Tuesday, August 7, 2012
The Nebraska Supreme Court last week in State of Nebraska ex rel. Bruning v. Gale ruled that Nebraska's public campaign finance law violated the First Amendment.
The ruling extends and stretches the Supreme Court's rulings in Davis v. FEC and Arizona Free Enterprise Fund v. Bennett. (We also posted on Bennett here.) It also forecloses yet one more policy option for encouraging participation in a public campaign finance system and to reduce the dramatic disparaties in spending in certain elections.
Nebraska's law, the Campaign Finance Limitation Act (CFLA), provides public financing for participating candidates in exchange for those candidates' agreement to limit their spending in a particular election. But the CFLA doesn't start with a state block grant for participating candidates. Instead, the CFLA requires participating candidates to raise 25% of the spending cap on their own before the public financing system kicks in. Then, after a participating candidate raises 25% of the spending cap, that participating candidate receives a state grant in the amount of the difference between the spending cap and their non-participating opponent's estimated or actual expenditures.
An example: If the public financing spending cap for an election for a particular office is $100,000.00, a participating candidate has to raise $25,000.00 on his or her own. Now suppose that candidate's non-participating opponent either estimates or actually spends $120,000.00. The participating candidate receives $20,000.00 from the state (the difference between the spending cap and the estimated or actual expenditures of the non-participating opponent). That leaves the participating candidate with $45,000.00 total. The participating candidate can continue to raise money up to $100,000.00--that is, another $55,000.00--on his or her own. Thus the CFLA provided only $20,000.00 to the participating candidate--an amount determined by the estimated or actual expenditures of the non-participating candidate, to be sure, but not an amount that equalizes expenditures in any meaningful sense or provides the participating candidate with much of a tail wind.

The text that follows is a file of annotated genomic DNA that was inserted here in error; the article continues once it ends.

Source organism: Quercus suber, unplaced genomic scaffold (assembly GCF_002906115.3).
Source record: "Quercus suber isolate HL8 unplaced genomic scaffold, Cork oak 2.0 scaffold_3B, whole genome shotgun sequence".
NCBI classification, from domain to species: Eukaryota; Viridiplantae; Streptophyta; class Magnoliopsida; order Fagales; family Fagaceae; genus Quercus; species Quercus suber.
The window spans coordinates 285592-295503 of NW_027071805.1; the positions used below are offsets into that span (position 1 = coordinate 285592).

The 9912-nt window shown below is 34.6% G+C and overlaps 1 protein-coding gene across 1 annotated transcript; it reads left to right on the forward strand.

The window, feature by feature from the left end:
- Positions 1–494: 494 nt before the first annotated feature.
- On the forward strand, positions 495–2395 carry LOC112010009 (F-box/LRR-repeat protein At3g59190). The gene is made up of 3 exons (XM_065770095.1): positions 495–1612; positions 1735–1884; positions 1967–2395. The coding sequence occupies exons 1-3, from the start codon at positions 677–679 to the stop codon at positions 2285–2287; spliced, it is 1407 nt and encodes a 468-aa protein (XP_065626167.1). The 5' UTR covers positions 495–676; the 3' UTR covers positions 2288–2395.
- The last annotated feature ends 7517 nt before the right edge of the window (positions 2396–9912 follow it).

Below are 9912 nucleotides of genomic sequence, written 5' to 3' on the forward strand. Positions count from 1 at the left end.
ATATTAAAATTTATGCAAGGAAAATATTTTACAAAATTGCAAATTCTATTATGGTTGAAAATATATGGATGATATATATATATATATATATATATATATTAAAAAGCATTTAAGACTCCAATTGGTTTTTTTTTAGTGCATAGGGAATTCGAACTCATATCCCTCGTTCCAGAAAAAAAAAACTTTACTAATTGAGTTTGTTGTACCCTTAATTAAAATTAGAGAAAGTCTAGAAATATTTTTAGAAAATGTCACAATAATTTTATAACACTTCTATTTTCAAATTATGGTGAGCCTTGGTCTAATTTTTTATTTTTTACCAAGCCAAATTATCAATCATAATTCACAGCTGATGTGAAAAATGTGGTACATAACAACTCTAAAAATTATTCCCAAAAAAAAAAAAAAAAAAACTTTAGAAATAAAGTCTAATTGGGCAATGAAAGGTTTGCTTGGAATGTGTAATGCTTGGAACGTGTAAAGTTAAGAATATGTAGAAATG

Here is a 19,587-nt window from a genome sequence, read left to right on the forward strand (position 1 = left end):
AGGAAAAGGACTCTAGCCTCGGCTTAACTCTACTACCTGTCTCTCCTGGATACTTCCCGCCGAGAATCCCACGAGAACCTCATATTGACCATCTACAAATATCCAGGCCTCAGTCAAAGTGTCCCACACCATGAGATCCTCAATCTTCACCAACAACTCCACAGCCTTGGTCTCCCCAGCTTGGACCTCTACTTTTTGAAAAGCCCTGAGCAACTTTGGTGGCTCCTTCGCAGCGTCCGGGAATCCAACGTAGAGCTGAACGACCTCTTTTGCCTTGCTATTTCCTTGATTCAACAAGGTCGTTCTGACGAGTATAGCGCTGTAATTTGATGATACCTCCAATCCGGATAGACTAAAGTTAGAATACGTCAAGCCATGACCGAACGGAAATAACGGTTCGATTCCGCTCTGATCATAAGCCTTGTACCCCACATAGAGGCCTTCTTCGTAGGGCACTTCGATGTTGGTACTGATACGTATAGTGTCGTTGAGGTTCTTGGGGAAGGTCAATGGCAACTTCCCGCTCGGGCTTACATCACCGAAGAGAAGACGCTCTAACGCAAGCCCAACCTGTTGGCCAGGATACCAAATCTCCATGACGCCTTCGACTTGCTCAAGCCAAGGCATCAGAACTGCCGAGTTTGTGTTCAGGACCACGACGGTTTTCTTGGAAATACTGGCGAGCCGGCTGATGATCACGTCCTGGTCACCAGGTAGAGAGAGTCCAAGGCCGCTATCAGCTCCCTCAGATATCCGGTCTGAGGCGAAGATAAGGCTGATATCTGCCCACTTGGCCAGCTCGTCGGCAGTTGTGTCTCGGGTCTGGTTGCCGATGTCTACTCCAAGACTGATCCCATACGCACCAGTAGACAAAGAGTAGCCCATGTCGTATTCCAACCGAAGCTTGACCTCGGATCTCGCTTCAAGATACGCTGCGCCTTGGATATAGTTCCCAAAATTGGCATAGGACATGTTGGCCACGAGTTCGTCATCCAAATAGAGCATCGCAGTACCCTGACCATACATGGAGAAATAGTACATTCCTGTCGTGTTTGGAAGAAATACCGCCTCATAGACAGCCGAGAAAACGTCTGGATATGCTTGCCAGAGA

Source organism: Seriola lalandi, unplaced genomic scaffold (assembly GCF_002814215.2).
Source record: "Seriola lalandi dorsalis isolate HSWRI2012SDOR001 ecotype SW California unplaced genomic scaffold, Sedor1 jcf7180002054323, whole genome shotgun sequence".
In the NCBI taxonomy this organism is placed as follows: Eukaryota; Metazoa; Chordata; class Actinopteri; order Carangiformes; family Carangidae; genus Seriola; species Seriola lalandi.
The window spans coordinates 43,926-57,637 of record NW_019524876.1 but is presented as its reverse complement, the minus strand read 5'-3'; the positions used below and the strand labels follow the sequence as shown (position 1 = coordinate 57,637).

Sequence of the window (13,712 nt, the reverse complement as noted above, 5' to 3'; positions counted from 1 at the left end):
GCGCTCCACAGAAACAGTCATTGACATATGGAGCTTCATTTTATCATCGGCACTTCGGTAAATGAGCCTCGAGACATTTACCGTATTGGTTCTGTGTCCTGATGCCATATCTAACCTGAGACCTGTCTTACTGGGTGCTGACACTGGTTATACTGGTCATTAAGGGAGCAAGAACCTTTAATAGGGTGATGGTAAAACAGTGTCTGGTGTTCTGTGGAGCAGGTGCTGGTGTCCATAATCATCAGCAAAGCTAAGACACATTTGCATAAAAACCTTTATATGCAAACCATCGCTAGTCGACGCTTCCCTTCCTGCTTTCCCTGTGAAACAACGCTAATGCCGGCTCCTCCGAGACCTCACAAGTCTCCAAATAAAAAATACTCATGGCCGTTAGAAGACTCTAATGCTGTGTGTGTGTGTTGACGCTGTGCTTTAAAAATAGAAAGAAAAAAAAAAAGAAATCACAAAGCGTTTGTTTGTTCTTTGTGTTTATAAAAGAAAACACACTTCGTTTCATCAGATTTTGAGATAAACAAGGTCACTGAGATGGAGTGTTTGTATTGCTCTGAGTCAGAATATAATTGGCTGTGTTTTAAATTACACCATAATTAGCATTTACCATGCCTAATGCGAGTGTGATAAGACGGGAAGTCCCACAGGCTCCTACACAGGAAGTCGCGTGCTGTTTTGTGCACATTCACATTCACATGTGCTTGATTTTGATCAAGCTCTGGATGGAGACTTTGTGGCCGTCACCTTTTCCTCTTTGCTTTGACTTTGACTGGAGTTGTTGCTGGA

One more feature of the Act: The candidates have to determine whether to participate within 10 days after they form a candidate committee. This means that a non-participating candidate has to indicate his or her intention to exceed the CFLA cap (that is, not to participate) before he or she knows whether an opponent will participate.
The court ruled that the scheme violated the First Amendment. Following Bennett, the court said that the state's interests in ensuring elections free of corruption or the appearance of corruption, providing the electorate with information, and gathering data to detect violations of the CFLA were not compelling. And the court said that the Act wasn't narrowly tailored (largely because there wasn't a compelling interest).
The court also ruled that the provision at issue (described above) was entwined enough with other provisions of the CFRA that the whole Act failed--that is, that the provision at issue was not severable.
But the court's ruling misses a threshold issue: whether the CFRA impinges on non-participating candidates' speech in the first instance. There's a key difference between the CFRA and the scheme in Bennett and Davis (upon which Bennett relies): under the CFRA, the non-participating candidate's level of speech is determined independently of the participating candidate's speech.